UK consumers reported an improvement in their personal finances and more positive outlook for the year ahead in May, according to the monthly survey by market researchers GfK.
The economy has continued to grow slightly thanks to solid demand from households, despite businesses pausing any major investments as they await the latest in the Brexit saga, with the UK currently set to leave the EU on October 31 and the Prime Minister set to oversee that, currently unknown.
GfK's consumer sentiment index rose from -13 in April to -10 in May, its highest since September last year, beating forecasts from a poll conducted by Reuters.
The firm did warn that further gains would likely be limited, though, while the UK's future in the European Union remained shrouded in doubt.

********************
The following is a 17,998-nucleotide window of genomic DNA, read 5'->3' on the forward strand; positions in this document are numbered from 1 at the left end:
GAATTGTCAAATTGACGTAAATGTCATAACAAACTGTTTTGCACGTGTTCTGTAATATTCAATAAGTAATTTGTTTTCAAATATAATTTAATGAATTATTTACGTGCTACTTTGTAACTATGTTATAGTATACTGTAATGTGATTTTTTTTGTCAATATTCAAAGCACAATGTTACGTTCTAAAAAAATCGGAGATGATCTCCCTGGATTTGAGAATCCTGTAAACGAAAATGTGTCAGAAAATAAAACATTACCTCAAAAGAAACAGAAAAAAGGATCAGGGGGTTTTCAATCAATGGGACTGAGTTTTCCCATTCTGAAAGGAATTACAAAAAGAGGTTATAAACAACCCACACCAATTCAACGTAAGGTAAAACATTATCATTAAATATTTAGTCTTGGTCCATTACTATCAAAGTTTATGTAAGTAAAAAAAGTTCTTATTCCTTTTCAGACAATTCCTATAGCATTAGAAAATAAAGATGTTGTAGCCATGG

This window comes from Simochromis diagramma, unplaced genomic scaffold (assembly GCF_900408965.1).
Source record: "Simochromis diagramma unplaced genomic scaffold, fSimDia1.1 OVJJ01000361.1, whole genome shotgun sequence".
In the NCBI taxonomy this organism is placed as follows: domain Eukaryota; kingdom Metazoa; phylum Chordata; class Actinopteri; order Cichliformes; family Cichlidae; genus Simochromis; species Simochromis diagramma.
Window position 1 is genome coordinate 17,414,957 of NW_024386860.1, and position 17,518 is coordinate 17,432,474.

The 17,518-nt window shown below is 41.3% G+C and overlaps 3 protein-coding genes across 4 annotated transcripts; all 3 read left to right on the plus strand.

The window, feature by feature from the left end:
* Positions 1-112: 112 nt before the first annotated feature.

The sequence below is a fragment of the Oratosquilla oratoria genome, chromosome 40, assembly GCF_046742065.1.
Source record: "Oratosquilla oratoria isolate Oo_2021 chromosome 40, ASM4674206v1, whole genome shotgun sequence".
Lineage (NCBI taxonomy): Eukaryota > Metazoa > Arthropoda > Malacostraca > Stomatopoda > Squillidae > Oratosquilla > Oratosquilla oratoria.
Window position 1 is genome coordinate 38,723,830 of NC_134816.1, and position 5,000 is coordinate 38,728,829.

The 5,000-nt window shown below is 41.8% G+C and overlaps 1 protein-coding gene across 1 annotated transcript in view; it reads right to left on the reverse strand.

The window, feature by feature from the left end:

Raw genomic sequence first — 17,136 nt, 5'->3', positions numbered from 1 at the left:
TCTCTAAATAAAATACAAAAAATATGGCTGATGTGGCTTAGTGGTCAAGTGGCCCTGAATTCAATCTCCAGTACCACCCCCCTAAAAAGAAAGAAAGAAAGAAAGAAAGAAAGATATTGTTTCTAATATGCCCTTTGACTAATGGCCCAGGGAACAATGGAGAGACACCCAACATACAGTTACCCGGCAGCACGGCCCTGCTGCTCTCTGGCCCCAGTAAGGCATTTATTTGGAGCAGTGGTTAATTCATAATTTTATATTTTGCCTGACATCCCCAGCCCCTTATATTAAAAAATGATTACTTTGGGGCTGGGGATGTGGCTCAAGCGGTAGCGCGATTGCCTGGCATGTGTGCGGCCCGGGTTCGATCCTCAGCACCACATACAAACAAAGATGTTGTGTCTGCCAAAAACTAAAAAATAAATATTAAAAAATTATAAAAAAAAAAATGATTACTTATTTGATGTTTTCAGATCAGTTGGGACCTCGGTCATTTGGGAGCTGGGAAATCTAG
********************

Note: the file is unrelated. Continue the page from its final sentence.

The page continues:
“Consumers will need to be convinced in heart, head and wallet that Brexit’s murkiness has finally come to an end,” GfK executive Joe Staton said.
The data collected by the market researcher revealed that there was a big difference between households' positive assessment of their own finances, thanks to rising wage growth and high employment levels, but the outlook for the wider economy was a lot more pessimistic.
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Separate figures from Lloyds Bank highlighted that the six-month delay to Brexit announced in April had only offered a temporary boost to business morale, with the its barometer for monthly business sinking from +14 in April to +10 for May – its first fall in three months.
“A slight dip in confidence this month appears largely to reflect companies’ assessment of their own trading prospects for the coming year, and the anticipated impact of the UK leaving the EU,” Lloyds Bank economist Hann-Ju Ho said.